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South Australian beach drowning inquest calls for enhanced warning signs and lifesavers to operate over longer hours
Extending the hours when surf lifesaving patrols are active on Adelaide's Glenelg beach and adding new warning signs are among key recommendations from a Coronial inquest looking into the drowning deaths of three children.
Following the deaths of three children at the Glenelg beach breakwater in two separate incidents in 2016 and 2017, South Australia's Deputy Coroner delivered his findings yesterday.
In his findings, Deputy Coroner Anthony Schapel said it had been lucky surf lifesavers were still at the beach at the time of the Frank Ndikuriyo and Thiery Niyomungere drownings on New Year's Day in 2016 as they had been due to finish their shift at 6pm.
He advised "if the incidents had unfolded perhaps as little as 30 minutes later than they did, there may not have been the same level of surf lifesaving expertise present at the beach, rescue efforts may not have been as effective and more children may have died.
"The observation that lifesaving services are only provided on a formal basis to 6pm on busy and/or hot days at the beach is not meant to be any form of criticism.
"However, the observation is naturally irresistible that given that there is a significant period of daylight after 6pm, incidents such as those that led to the deaths of the three children could conceivably occur after that time, especially if the day is hot."
Deputy Coroner Schapel said there was no signage at the breakwater at the time of the boys' drownings, but since then there was now "a virtual forest of signage, both permanent and moveable".
He recommended the signage be updated to warn beachgoers that there had been fatalities at the breakwater.
He also recommended that structures, such as an inflatable water slide, which could hinder or obstruct lifesavers should not be erected in the vicinity of the club.
Lifesaver Jared Schenscher told the inquest that the slide, known as the ‘Big Wedgie’ had got in the way of rescuers on the day the two boys died.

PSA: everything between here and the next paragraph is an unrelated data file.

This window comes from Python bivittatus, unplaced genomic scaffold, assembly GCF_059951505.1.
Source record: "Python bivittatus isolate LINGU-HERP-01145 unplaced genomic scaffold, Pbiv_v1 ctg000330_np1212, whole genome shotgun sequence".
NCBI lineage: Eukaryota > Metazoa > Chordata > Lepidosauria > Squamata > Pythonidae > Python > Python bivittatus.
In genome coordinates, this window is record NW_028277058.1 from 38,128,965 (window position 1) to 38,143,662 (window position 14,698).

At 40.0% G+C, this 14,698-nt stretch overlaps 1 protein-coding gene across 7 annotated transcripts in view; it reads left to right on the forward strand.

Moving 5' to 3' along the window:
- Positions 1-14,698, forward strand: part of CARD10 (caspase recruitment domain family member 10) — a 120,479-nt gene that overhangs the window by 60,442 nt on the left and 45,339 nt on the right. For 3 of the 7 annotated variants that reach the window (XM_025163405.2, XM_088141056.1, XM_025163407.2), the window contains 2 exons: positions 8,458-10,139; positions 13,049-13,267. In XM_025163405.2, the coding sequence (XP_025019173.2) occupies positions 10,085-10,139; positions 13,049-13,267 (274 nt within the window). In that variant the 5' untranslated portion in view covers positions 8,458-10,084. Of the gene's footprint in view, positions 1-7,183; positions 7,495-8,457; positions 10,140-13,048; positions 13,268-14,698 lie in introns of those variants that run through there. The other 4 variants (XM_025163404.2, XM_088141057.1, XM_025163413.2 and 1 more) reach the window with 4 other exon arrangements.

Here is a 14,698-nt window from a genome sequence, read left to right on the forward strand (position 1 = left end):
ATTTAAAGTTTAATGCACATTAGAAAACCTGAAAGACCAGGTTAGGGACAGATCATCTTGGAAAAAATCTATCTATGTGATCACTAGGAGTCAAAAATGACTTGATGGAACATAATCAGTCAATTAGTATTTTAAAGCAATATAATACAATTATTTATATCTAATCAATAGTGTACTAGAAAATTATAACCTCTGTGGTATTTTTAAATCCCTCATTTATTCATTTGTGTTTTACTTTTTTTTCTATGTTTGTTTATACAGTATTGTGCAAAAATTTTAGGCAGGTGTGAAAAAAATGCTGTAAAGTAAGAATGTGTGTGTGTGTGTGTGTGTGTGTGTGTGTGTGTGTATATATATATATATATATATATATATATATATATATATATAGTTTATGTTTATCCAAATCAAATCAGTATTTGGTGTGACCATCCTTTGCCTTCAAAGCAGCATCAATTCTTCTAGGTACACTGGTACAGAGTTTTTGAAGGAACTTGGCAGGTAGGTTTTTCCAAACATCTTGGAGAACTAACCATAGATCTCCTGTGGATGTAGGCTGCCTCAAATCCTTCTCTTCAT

Deputy Coroner Schapel also recommended a public awareness campaign conducted through print and broadcast media outlets, warning of the dangers associated with the breakwater at Glenelg beach.
Advising that people needed to be better educated about water safety, Surf Life Saving SA Chief Executive Damien Marangon told the ABC “we're always really big on making sure that people stop, look and make a plan.
"Although Glenelg beach looks like this beautiful environment, we've seen again through the coroner's findings that tragedies can happen even here at this location."
South Australian Emergency Services Minister Corey Wingard said he would consider the findings.
The inquest had also considered the drowning of Indian student Nitisha Negi, aged 15, a participant in the Pacific School Games, who died when she was swept into the sea while playing on the rocks with four other children in December 2017.
Image: A floral tribute to Frank Ndikuriyo and Thiery Niyomungere at Glenelg Beach folowing their drowning.
16th September 2019 - Rising drowning deaths coincide with record summer temperatures
2nd January 2019 - Airlie Beach lagoon drowning prompts WorkSafe Queensland advice
20th September 2018 - One in four Australian drowning deaths involves people born overseas
12th September 2018 - Drowning Deaths decrease but Life Saving bodies urge against water safety complacency
17th December 2017 - Complacency surrounding Asian drowning epidemic also impacts Australia
14th December 2017 - Surf Life Saving Australia reveals 116 coastal drowning deaths in 2016/17
12th September 2017 - Small increase in Australia’s annual drowning numbers
20th September 2016 - Drowning figures demonstrate importance of learn-to-swim programs
9th January 2016 - Drownings lead to Surf Life Saving SA call for surf education in schools
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